Does Your Network Have These 3 Common Security Holes?

Imagine that you’re installing a new building security system, but you’re not sure how it all works, so you just screw the keypads onto the door and assume you’re protected. Or, maybe you changed the default keypad code to the four digit address of your building to make it easy to remember.

Very few business owners would be so naive with physical building security, but cybersecurity is a different story. Replace “building security system” with “small business network” and “keypad” with “router” and you would be describing the state of security for all too many small business networks.

Let’s take a look at the three most common network security holes and steps that you can take to plug them.

Many small business networks have out-of-date firmware, weak or default passwords and misconfigured firewalls.

#1: Out-of-Date Firmware

Hackers found a vulnerability in over one million Draytek routers last year that let them easily gain administrative access. They altered the DNS settings on these routers and maliciously redirected traffic intended for popular websites to fake websites designed to steal personal information — a practice known as phishing.

Most people know that computer software must be kept up-to-date to be secure, but few people realize that most hardware devices also require updates to their firmware. For example, if you’re using an affected Draytek router and haven’t updated the firmware, you could still be at risk for an attack.

Tripwire found that fewer than half of IT professionals had recently updated the router firmware in their own homes and only 32 percent knew how to do it. Most small businesses without dedicated IT personnel could be in even worse shape with outdated and insecure firmware with known vulnerabilities.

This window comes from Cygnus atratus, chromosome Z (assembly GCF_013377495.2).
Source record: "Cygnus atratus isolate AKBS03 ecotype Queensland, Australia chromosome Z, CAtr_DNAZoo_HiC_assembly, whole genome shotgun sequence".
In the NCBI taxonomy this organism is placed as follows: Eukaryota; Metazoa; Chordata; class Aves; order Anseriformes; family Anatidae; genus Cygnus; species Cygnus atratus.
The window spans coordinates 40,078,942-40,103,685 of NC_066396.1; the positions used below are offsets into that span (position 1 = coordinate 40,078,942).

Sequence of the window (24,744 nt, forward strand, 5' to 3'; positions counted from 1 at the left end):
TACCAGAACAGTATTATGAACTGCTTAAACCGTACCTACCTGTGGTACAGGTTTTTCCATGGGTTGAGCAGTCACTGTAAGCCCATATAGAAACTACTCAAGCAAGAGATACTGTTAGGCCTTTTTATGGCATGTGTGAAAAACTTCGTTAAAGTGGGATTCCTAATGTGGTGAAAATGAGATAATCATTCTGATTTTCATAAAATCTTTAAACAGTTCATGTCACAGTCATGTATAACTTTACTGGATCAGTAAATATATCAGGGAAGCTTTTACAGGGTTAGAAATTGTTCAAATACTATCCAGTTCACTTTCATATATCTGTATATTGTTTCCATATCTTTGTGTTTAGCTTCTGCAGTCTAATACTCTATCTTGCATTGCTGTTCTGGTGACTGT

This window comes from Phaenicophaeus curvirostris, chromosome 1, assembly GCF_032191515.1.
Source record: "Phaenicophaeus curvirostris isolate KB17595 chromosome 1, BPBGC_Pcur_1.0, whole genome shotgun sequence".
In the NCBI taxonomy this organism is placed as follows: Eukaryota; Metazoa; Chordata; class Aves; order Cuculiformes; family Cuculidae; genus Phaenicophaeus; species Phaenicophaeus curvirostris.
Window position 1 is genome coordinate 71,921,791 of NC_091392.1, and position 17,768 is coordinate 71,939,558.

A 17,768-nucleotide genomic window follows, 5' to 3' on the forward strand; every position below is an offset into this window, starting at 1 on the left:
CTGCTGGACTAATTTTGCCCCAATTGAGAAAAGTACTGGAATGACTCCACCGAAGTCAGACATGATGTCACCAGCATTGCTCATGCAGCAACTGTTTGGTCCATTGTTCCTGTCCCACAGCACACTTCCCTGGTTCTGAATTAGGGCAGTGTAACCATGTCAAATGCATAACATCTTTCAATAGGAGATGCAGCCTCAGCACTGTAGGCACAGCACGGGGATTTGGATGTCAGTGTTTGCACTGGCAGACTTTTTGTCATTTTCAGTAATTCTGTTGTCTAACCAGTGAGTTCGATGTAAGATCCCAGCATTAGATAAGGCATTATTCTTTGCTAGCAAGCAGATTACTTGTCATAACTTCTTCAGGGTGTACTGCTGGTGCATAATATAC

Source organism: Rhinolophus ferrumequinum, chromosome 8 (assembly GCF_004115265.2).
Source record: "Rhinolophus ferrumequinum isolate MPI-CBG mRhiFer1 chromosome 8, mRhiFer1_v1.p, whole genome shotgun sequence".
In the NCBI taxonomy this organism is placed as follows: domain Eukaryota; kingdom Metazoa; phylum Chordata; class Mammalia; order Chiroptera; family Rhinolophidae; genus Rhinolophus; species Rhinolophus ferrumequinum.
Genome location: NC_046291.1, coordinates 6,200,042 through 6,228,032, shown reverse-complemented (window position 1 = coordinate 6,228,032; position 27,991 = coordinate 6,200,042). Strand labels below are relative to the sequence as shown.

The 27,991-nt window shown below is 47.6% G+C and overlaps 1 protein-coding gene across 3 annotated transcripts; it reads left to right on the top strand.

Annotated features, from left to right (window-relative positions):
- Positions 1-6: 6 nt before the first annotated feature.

The good news is that many modern routers handle these updates for you. For example, EeroGoogle Wifi and Luma take care of firmware updates on your behalf. Active Network Protection also includes automatic firmware updates, as well as automatic anti-malware and anti-virus updates.

#2: Weak or Default Passwords

The Remaiten Worm, or KTN Remastered, infected Linux-based routers in 2016 by connecting to random IP addresses and trying out commonly used credentials. Once the virus gained access, the routers were quietly used in distributed denial of service (DDoS) attacks against commercial websites.

These kinds of attacks are successful because of weak or default passwords being used on network equipment. Verizon’s Data Breach Investigations Report found that over 70% of employees reuse passwords at work and more than 80% of all hacking-related breaches occur due to weak or stolen passwords.

For routers, Avast found that more than half of people (51%) have never logged into their router’s administration panel — a prerequisite to change the username and password. While some router manufacturers have begun creating random defaults, these new best practices don’t help businesses using older routers.